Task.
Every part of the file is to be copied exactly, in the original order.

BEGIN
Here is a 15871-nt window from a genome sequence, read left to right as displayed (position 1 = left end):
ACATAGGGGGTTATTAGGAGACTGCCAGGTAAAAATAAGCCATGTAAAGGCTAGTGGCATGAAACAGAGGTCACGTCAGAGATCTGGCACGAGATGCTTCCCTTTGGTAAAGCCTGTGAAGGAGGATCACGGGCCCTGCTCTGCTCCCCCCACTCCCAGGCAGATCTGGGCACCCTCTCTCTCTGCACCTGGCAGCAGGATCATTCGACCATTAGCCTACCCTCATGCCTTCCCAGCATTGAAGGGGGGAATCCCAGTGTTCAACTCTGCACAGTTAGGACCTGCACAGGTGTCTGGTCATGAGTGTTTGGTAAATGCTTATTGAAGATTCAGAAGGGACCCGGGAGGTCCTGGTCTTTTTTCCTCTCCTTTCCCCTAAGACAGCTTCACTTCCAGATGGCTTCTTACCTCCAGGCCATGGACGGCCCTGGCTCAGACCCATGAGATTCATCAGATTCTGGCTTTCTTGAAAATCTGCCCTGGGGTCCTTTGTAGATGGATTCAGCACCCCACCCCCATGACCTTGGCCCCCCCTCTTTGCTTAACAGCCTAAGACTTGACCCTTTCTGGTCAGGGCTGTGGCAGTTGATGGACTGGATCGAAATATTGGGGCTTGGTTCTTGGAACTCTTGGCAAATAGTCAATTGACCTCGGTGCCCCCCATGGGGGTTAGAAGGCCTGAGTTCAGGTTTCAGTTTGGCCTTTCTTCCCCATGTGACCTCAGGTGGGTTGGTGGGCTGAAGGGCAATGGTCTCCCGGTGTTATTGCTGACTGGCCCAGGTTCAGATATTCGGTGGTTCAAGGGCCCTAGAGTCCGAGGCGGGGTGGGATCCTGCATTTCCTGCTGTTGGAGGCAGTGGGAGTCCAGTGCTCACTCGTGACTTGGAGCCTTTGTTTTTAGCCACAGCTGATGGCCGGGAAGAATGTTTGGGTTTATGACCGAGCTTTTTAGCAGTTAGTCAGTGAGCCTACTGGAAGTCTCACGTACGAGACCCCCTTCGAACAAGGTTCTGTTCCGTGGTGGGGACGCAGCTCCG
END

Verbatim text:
Here is a 15871-nt window from a genome sequence, read left to right as displayed (position 1 = left end):
ACATAGGGGGTTATTAGGAGACTGCCAGGTAAAAATAAGCCATGTAAAGGCTAGTGGCATGAAACAGAGGTCACGTCAGAGATCTGGCACGAGATGCTTCCCTTTGGTAAAGCCTGTGAAGGAGGATCACGGGCCCTGCTCTGCTCCCCCCACTCCCAGGCAGATCTGGGCACCCTCTCTCTCTGCACCTGGCAGCAGGATCATTCGACCATTAGCCTACCCTCATGCCTTCCCAGCATTGAAGGGGGGAATCCCAGTGTTCAACTCTGCACAGTTAGGACCTGCACAGGTGTCTGGTCATGAGTGTTTGGTAAATGCTTATTGAAGATTCAGAAGGGACCCGGGAGGTCCTGGTCTTTTTTCCTCTCCTTTCCCCTAAGACAGCTTCACTTCCAGATGGCTTCTTACCTCCAGGCCATGGACGGCCCTGGCTCAGACCCATGAGATTCATCAGATTCTGGCTTTCTTGAAAATCTGCCCTGGGGTCCTTTGTAGATGGATTCAGCACCCCACCCCCATGACCTTGGCCCCCCCTCTTTGCTTAACAGCCTAAGACTTGACCCTTTCTGGTCAGGGCTGTGGCAGTTGATGGACTGGATCGAAATATTGGGGCTTGGTTCTTGGAACTCTTGGCAAATAGTCAATTGACCTCGGTGCCCCCCATGGGGGTTAGAAGGCCTGAGTTCAGGTTTCAGTTTGGCCTTTCTTCCCCATGTGACCTCAGGTGGGTTGGTGGGCTGAAGGGCAATGGTCTCCCGGTGTTATTGCTGACTGGCCCAGGTTCAGATATTCGGTGGTTCAAGGGCCCTAGAGTCCGAGGCGGGGTGGGATCCTGCATTTCCTGCTGTTGGAGGCAGTGGGAGTCCAGTGCTCACTCGTGACTTGGAGCCTTTGTTTTTAGCCACAGCTGATGGCCGGGAAGAATGTTTGGGTTTATGACCGAGCTTTTTAGCAGTTAGTCAGTGAGCCTACTGGAAGTCTCACGTACGAGACCCCCTTCGAACAAGGTTCTGTTCCGTGGTGGGGACGCAGCTCCG